Disney Trading Pins: Tips, Secrets, and Scrappers

Disney Trading Pins: Tips, Secrets, and Scrappers

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Around the time our daughter Rebecca was middle school age, she got turned onto pin trading during our Disney vacations. Looking for places to trade pins and finding pins that she really liked became a big part of the trip for her.

And, by extension, it added an extra dimension to our trips that I wouldn’t have thought to do myself.

And it didn’t cost very much, either.

In this post I’m going to go in-depth on everything you need to know about Disney pin trading, including topics like:

  • The history of pin trading
  • How and why to pin trade
  • Pin trading terminology
  • Tons of information about fake pins and scrapper pins and how to avoid them

 

What Are Disney Trading Pins?

Disney trading pins are small collectible pins that feature Disney characters, attractions, icons, or events. They can be purchased individually, in packs, or traded with others, particularly at the Disney parks.

Many cast members working at the parks will be wearing lanyards with 12 pins on them. (These are not their own personal pins; they belong to Disney.) You’re welcome to look at their lanyards and choose a pin you would like to trade them for.

They will be happy to trade with you if your pin meets the criteria (which we’ll talk about later.) In order words, they won’t say, “Mmm, no thanks, I don’t want a Minnie Mouse pin.”

Cast members that are wearing green lanyards only trade with kids.

You’re allowed to trade up to 2 pins, per cast member, per day. You shouldn’t grab their lanyard or touch their pins, but instead tell them which pin you would like. In addition, you’re not supposed to give them a pin they already have (although I have that rule is not well enforced).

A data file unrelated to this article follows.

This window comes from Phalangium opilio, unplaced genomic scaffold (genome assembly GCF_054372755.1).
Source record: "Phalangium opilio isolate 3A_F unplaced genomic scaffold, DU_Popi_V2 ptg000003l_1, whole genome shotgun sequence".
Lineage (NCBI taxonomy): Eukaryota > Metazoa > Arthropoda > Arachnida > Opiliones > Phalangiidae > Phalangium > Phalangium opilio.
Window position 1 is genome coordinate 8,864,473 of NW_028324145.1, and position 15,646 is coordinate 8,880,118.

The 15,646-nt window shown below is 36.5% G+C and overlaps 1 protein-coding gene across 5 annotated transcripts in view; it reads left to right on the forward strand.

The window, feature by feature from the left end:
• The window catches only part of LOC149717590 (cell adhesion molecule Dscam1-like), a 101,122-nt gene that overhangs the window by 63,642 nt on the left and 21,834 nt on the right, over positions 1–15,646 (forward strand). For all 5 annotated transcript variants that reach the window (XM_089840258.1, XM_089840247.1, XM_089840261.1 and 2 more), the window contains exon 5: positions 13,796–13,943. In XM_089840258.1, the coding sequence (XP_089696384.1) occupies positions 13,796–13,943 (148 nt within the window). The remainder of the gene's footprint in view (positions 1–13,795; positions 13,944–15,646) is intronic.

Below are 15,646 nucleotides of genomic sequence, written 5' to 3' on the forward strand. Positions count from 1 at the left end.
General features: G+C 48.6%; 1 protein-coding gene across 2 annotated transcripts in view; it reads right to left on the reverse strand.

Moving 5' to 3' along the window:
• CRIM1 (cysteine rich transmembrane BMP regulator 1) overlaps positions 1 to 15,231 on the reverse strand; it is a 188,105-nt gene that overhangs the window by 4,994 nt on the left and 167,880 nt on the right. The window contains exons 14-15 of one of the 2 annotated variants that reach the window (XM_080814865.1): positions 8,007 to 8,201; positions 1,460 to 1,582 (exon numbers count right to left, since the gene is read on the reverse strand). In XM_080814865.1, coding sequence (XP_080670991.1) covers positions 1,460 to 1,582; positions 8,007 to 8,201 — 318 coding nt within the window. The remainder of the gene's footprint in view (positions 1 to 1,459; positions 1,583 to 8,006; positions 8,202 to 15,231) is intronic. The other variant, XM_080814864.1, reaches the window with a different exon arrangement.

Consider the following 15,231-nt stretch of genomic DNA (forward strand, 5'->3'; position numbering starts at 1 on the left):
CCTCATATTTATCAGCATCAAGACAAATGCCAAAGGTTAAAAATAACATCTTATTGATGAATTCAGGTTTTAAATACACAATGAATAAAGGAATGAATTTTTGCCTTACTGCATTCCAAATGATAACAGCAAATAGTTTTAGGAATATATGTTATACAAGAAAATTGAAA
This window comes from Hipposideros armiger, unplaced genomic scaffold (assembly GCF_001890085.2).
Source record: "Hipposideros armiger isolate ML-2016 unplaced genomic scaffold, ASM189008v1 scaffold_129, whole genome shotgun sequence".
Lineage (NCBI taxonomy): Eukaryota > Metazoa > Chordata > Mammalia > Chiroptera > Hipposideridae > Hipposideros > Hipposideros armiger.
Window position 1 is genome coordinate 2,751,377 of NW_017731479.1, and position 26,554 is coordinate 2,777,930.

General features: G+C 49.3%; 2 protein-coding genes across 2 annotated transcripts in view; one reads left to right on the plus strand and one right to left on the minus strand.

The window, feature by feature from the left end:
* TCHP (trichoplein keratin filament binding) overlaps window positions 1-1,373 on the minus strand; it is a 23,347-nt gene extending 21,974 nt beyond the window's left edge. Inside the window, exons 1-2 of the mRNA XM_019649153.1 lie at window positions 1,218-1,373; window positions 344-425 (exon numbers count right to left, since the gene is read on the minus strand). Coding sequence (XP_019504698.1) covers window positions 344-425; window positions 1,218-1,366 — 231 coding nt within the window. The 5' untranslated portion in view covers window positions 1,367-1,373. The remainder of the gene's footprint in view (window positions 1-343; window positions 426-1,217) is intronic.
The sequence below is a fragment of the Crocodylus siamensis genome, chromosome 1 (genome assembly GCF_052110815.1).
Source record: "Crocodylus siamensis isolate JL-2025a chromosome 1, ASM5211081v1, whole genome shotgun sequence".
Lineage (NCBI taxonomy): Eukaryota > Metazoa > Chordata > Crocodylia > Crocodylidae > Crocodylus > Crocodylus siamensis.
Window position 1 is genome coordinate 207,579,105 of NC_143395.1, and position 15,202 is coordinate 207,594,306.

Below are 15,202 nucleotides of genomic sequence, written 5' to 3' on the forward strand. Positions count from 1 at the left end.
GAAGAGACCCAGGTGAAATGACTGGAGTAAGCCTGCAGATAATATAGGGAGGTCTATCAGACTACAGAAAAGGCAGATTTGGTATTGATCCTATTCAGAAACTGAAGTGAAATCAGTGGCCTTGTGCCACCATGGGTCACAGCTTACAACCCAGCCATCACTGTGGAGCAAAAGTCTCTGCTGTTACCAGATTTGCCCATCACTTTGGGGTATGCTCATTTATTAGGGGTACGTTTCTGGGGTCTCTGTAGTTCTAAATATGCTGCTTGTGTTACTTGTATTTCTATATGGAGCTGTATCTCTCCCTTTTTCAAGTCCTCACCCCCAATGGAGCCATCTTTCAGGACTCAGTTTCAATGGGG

So how many Disney trading pins are there? I don’t think anyone knows for sure the exact number, but it’s several thousand. I’ve read numbers ranging from 70,000 to 120,000.

 

Why Pin Trade?

The short reason, for most people, is “because it’s fun.”

One thing I liked about it was that it caused us to interact with a lot of cast members, and occasionally learn a thing or two from them. I also liked how it caused us to slow down and pay a little more attention to our surroundings: instead of just dashing to the next ride, we would be keeping our eyes out for pin boards or cast members wearing pin lanyards.

If you’re the kind of person who likes a challenge, you could make it your goal to find a specific pin, or see how many pins of a particular character you can find.

From a more practical perspective, Disney pins can be a pretty inexpensive souvenir that doesn’t take up a lot of space, either in your luggage or when you get back home.

 

When Did Disney Pin Trading Start?

Disney pins themselves have been around since the parks opened, but pin trading wasn’t a “thing” until the Millennium Celebration at Walt Disney World in 1999.

Ranker tells the story of how Disney Pin Trading all began:

When George Kalogridis, the president of Walt Disney World Resort, went to the 1998 Winter Olympics in Nagano, Japan, he was looking for ways to spice up the Disney Millennium celebration he’d be organizing.

He came across a group of people trading Olympics-themed pins and was impressed by the connections people were making despite not sharing a language. He decided to bring that experience to the Millennium celebration in 1999, and pin trading took off from there…

Disney pins, the article goes on to say, were never intended to be a phenomenon, or even to last more than about a year, but the demand of guests, particularly collectors, caused pin trading to last for two decades and counting.

The trading craze has spread to the Disneyland Resort in California (home of most Pin Trading events), as well as Aulani, Disneyland Paris, Tokyo Disney Resort, Hong Kong Disneyland Resort and Disney Cruise Lines.

Interestingly, pin trading officially ended at Tokyo Disney Resort in 2002 because guests were getting so carried away with trading that it was taking over the park. However, pin are still offered there as prizes for carnival games, and a relatively small number of pins are available for sale.